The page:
I’m fortunate to have a wife with a government job that has carried on through the shutdown. It took me three weeks to receive an unemployment check, but I wasn’t at risk of going hungry. What about people with no savings, who were living paycheck to paycheck already? There are lots of folks like that out there, and they’re in trouble.
How about the small businesses that have been forced to close? In our community, two awesome new businesses were just getting going when the pandemic hit. Now they’re shut down, their momentum stopped. Will they recover? Will the good help they found be there for them when the shutdown ends? Will people have money to spend on coffee and beer? Hopefully they will. They at least have their ducks in a row, have filed taxes and have computer-savvy owners who are capable of navigating the complex process of filing for small business assistance. Many, many small businesses are not so well-equipped. Even properly submitted claims are only being funded about 8% of the time right now.
Unemployment has been shown to increase the risk of death from suicide and undetermined causes. These are deaths of loneliness, depression, and anxiety. For many people who are single or who live alone, going to work is their only interaction with other humans. Now these folks are sitting at home, alone in their rooms, watching television for weeks on end. How’s that affecting their mental and emotional health? I have a friend who lost their job thanks to the shutdown and just started taking anti-depressants. This friend is in their 20’s. How many thousands more are like them? Some perhaps starting a lifelong dependency on pharmaceutical drugs to make them feel okay?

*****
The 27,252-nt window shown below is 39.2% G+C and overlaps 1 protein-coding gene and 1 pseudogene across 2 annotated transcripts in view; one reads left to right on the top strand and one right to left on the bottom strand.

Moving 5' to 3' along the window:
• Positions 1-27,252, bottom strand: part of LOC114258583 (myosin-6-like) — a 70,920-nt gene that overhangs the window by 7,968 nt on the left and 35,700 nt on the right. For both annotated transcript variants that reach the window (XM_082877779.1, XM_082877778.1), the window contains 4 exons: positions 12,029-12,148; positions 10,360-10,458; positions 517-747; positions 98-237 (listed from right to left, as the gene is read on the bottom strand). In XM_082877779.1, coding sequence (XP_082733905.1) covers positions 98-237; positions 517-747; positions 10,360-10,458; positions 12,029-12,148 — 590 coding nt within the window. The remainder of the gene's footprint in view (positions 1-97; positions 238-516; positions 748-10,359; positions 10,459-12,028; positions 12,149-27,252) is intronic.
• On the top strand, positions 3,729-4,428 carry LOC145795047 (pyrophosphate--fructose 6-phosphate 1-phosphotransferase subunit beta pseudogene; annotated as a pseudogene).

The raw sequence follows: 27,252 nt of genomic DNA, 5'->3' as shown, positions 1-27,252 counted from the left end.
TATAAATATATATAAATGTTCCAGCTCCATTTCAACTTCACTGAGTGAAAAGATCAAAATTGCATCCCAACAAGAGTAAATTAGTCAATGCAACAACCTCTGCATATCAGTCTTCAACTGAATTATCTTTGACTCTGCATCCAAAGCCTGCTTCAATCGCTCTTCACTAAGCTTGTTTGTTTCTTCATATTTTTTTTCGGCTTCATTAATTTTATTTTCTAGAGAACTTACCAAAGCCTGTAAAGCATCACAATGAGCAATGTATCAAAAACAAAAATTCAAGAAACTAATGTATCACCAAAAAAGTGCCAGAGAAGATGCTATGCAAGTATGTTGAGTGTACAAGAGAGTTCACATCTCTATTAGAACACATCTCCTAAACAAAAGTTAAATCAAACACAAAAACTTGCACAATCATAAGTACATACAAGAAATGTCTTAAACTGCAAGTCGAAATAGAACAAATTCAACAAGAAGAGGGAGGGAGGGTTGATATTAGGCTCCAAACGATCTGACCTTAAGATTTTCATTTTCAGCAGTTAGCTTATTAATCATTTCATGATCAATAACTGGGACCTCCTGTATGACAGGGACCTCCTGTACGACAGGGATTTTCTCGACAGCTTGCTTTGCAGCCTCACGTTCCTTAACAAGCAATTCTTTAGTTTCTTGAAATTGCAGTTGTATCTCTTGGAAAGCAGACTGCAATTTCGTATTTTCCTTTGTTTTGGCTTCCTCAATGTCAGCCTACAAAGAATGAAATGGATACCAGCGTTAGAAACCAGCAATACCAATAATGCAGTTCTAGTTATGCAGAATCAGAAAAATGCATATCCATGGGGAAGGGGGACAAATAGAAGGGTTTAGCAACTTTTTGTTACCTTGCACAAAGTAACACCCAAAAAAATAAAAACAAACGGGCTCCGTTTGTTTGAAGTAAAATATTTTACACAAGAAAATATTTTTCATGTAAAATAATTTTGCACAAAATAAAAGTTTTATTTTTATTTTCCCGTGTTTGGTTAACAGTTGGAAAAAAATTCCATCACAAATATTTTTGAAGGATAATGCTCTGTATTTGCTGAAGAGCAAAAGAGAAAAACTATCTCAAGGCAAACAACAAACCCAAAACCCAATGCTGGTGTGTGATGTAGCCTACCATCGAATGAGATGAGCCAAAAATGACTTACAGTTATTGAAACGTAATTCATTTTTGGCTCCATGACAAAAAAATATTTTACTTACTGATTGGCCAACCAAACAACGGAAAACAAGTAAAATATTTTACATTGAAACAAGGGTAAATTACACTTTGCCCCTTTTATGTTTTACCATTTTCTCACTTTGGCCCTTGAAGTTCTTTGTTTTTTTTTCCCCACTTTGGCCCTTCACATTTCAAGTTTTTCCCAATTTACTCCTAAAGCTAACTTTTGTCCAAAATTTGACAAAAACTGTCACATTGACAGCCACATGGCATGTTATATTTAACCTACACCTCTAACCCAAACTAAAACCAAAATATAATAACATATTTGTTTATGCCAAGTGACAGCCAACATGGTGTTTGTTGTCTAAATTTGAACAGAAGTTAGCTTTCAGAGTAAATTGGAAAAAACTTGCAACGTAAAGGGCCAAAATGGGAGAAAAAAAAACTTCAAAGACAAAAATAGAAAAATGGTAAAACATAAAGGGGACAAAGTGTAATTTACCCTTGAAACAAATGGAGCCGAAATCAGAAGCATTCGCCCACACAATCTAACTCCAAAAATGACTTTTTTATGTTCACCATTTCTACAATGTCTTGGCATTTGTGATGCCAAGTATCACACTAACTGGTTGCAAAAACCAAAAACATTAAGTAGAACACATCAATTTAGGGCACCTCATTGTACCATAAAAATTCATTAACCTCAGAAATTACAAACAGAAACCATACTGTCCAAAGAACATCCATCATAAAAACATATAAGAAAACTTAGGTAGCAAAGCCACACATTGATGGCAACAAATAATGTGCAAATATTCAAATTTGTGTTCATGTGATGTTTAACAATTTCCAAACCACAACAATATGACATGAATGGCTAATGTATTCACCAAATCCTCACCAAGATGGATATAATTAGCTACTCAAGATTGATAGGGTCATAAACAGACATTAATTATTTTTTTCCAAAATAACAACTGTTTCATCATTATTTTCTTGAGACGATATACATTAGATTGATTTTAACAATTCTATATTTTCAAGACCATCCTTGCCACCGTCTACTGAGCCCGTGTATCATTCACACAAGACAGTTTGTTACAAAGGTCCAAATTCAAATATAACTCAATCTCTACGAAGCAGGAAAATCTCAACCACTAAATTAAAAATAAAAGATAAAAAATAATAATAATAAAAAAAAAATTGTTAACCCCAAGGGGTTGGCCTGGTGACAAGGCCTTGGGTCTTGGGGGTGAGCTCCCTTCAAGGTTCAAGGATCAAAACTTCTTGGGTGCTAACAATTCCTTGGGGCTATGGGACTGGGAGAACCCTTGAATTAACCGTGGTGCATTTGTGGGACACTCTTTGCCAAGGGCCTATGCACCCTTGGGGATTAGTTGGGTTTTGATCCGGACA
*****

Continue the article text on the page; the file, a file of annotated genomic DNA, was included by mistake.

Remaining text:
What about the fear itself? Chronic fear has been shown to have severe negative health effects. I don’t know about you, but I can feel and smell the fear on some people these days. It is very noticeable, and my guess is that some of them are getting no relief. Particularly elderly folks or unemployed, who have nothing to do but sit about and watch the news. It seems to be easing up a bit, but for a while there we were getting hit pretty hard every morning with a solid dose of fear. What will be the long-term public health effects of all this fear?